In December 2018, Inside Higher Ed, a news service that monitors events at colleges and universities, reported seven recent anti-Semitic incidents on campuses from New York to California. Unlike the murder of eleven Jewish men and women at the Tree of Life synagogue in Pittsburgh, no one was injured in these acts of vandalism, but they remind us that anti-Semitism has an extraordinary capacity to survive. “The Longest Hatred,” part of the title of a Public Television series and a companion volume by Robert S. Wistrich, accurately describes both the deep historical roots and remarkable longevity of animosity toward Jews.
This animosity appeared in the ancient world and was institutionalized in medieval Europe when Jews were an isolated minority, physically separated from their neighbors by ghetto walls and restrained by a web of laws and customs that barred them from many occupations and activities. For centuries, Jews lived with the possibility that they would be blamed for some misfortune—an outbreak of plague, a missing child, a dry well—which might trigger one of those violent attacks on their persons and property that punctuated the long, unhappy history of Christian-Jewish relations. In extreme situations, entire Jewish communities could be expelled, as happened in Spain in 1492. Such major catastrophes may have been rare, but they left a sense of vulnerability that shadowed Jewish life throughout the old regime and beyond.
In the eighteenth century, some Europeans believed that hatred of Jews, like other irrational prejudices, would gradually give way to the forces of progress and enlightenment. Jews, like serfs, slaves, and women, were supposed to be among the beneficiaries of emancipation, the great modern project that promised to liberate oppressed groups from the burdens of the past. In fact, many European states did dismantle the physical and legal barriers that had inhibited Jews from living where they wished and participating in social and economic life. There were good reasons to view the nineteenth century as a great success story for Jews, who began to play a prominent role in cultural and political life, as well as in many professions, especially banking, law, and medicine. Despite—or perhaps because of—these accomplishments, hostility to Jews, like some highly opportunistic virus, adapted to fit the modern world. Anti-Semites now regarded race rather than religion as a source of Jewish identity. They organized political parties to limit Jewish influence, and began to associate Jews with everything they feared and hated about modernity: big cities, international finance, progressive politics. To their enemies, emancipation made Jews all the more dangerous; now they could pursue their sinister goals with clandestine manipulations and underground conspiracies. The Protocols of the Elders of Zion, fabricated in Russia in 1903, became a central text for such conspiratorial fantasies. Once required reading in Nazi Germany, actively promoted by anti-Semites like Henry Ford, The Protocols describes a Jewish plot to take over the world. It was translated into many languages and is still in print.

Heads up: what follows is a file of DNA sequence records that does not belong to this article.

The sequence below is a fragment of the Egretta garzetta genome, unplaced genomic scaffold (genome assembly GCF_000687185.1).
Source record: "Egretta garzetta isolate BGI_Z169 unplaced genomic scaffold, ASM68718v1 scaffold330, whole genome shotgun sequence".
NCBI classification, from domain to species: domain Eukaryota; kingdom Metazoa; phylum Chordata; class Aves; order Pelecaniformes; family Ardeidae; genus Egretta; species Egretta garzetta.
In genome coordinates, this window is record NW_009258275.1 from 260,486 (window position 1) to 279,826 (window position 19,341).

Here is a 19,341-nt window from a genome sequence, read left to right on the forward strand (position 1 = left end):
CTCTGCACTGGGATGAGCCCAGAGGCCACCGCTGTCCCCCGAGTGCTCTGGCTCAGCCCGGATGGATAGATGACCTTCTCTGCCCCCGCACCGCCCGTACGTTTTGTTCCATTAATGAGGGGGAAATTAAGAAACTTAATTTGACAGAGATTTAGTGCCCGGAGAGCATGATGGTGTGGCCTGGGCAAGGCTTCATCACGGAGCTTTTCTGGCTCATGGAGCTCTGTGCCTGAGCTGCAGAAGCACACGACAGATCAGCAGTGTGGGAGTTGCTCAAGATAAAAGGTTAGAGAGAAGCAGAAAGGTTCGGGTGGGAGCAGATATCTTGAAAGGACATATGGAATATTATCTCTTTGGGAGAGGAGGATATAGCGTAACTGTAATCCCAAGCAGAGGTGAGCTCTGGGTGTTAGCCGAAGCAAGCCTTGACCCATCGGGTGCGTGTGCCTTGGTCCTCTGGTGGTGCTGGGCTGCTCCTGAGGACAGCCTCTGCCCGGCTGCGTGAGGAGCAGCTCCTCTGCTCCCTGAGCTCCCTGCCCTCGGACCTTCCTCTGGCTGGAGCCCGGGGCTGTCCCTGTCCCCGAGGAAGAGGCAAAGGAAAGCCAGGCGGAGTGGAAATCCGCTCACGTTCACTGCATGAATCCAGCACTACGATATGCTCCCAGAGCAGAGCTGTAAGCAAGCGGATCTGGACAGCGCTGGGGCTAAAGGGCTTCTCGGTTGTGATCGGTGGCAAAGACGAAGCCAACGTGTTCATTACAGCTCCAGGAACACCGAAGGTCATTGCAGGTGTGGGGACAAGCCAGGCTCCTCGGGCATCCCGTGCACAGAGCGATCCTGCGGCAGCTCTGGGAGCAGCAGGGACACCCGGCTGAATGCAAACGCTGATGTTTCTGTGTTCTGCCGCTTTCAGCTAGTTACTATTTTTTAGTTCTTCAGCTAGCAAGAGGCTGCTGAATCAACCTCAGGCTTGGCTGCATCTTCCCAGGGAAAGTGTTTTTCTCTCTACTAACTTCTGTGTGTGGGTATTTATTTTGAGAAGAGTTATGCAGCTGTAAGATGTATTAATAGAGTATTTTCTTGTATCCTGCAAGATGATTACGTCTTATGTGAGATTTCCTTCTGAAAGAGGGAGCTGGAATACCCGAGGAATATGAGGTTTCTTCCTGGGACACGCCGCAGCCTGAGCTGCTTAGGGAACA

As with so many other aspects of European life, the First World War marked a watershed in the complex history of European Jews. Throughout the continent, from the Atlantic to the Urals, ethnic and religious conflicts were ignited by the war and its devastating impact on society. Among these conflicts, anti-Semitism played an increasingly important part, particularly in Eastern Europe where hundreds of thousands of Jews were displaced and tens of thousands were killed by a lethal mix of state-sponsored and communal violence. The Bolshevik seizure of power in 1917 and its violent aftermath engendered a new and toxic version of anti-Semitism in which Jews were regarded as the vanguard of Bolshevism’s assault on property, religion, and political order.